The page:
Another cover on the album is Hank Williams’ “Ramblin’ Man.” Darrell Scott’s version is slower and more melancholy. Or to put it more bluntly, it’s pretty damn sad. It’s the kind of song you play after a brutal breakup and play while you sit in the dark and drink. That’s probably the way Hank would have preferred it too. Only the truly patient will want to sit and listen all the way through this nearly seven-minute song, but it is worth it. “It’s About Time” is perhaps the darkest song on the album. Scott deals with his own mortality and the legacy you leave behind when you die. As he explains on the song, he’s lived it all and when death comes he will be ready. But it shouldn’t be sad because from a fallen tree new sprouts will emerge. It’s the circle of life. The Celtic folk sound really jives well with the lyrics on this song. It’s yet another example of why Darrell Scott is so respected by fellow writers and artists.
This is followed by Scott’s cover of Peter Rowan’s “Moonlight Midnight.” Rowan himself joins Scott on the song and they sound great together. It’s the most rock-influenced track on the album and features some stellar electric guitar play. Scott pokes fun at radio DJs on “Morning Man.” This is evident by the lines about getting a fat man to laugh at his jokes and signing autographs at the mall. It shows Scott has a humorous side too and helps break up some of the more serious songs on the album. I know I got some good laughs. The icing on the cake to me is how Scott makes the song sound exactly like old morning radio shows bumpers; really light, catchy and even a call name. The romantic “Come Into This Room” follows and I just have to say it’s refreshing to hear a song striving to be romantic is actually romantic. After hearing so many hackneyed attempts at this by popular country artists, my ears almost forgot what a romantic love song should sound like. So I extend a thank you to Scott for redeeming my faith that these songs can still exist.
“Loretta” is the third cover song on the album and it’s by the legendary Townes Van Zandt. Scott really hits a home run with the cover songs he chooses and of course you never go wrong with a Townes song. When it comes to Van Zandt songs, you just need to hear them for yourself. The final cover song on the album is James Taylor’s “Another Grey Morning.” The song is about waking up and living out the same things each day. The woman in the song is so exasperated with the monotony that she thinks she would maybe rather have death over another grey morning. It’s a little extreme, but for anyone who has felt depressed, they could relate to the feeling. Couchville Sessions closes out with “Free (This Is The Love Song).” It’s what it says it is, as Scott sings a love song he probably should have sung sooner to a woman he loves. It comes from a man who has experienced life and realizes he’s made mistakes along the way and this is one he’s trying to amend. It’s another nugget of wisdom Scott imparts upon the listener.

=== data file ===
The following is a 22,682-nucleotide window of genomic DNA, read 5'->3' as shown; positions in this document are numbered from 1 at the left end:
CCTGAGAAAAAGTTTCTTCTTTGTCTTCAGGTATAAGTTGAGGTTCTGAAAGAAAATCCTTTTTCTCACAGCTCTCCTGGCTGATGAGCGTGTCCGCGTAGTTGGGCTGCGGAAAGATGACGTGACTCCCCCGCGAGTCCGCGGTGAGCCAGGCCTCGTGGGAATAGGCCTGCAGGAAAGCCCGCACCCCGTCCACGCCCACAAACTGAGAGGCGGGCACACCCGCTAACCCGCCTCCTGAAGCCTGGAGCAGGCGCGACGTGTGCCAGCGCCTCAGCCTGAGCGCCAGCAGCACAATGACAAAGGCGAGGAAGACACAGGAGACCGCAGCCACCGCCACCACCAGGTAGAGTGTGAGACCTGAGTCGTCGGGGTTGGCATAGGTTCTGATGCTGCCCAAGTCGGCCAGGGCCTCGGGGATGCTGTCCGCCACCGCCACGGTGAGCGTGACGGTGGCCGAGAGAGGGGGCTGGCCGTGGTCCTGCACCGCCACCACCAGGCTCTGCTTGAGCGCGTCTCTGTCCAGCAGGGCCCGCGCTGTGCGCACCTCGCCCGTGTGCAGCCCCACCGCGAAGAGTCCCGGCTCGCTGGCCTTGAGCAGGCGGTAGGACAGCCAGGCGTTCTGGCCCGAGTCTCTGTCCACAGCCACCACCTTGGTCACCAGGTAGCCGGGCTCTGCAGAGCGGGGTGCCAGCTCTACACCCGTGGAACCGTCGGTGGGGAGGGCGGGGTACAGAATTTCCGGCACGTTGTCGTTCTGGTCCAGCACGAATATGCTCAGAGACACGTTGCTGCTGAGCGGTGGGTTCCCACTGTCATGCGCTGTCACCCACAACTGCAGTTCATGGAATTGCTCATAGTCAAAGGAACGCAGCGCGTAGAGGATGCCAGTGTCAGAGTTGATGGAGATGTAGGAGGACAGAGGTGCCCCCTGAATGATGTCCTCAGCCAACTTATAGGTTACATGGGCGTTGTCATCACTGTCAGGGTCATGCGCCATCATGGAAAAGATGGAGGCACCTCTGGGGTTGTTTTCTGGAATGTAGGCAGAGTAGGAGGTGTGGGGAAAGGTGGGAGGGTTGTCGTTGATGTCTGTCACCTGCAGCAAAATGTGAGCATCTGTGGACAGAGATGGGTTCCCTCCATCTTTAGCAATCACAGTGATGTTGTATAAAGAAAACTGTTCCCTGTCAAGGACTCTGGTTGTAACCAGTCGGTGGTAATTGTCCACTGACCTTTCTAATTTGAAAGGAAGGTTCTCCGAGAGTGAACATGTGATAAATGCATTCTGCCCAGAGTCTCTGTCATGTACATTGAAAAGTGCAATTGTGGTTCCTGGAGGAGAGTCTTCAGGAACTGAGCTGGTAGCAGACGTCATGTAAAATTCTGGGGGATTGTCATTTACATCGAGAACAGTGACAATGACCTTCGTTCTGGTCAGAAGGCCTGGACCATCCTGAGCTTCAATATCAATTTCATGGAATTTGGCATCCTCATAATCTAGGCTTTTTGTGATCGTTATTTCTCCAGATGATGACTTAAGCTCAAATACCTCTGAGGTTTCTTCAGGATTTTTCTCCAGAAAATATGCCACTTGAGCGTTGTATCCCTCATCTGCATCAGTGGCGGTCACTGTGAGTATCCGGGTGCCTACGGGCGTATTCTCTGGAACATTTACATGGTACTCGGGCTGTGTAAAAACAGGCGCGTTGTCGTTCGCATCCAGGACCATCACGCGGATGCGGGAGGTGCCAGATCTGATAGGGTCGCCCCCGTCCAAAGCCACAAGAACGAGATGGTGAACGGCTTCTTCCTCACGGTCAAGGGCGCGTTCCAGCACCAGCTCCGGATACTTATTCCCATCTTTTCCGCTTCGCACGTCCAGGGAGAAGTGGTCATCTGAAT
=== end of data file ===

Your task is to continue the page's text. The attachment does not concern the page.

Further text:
Upon the very first listen of Couchville Sessions, I instantly connected with it and loved it. It’s like a long-lost friend you knew you never had and found again. If you’re not familiar with the work of Darrell Scott, just listen to this once and you’ll be blown away. The songwriting is fantastic and the instrumentation is pretty damn good too. The only thing I would say I don’t like about the album is it runs a tad too long at 14 songs, even though every single song is good. It’s hard to believe these songs have just been sitting around for 15 years. We can only hope we hear the rest of the 45 songs recorded in that same session. In the meantime I can’t recommend Couchville Sessions enough. You aren’t going to get too much better than this.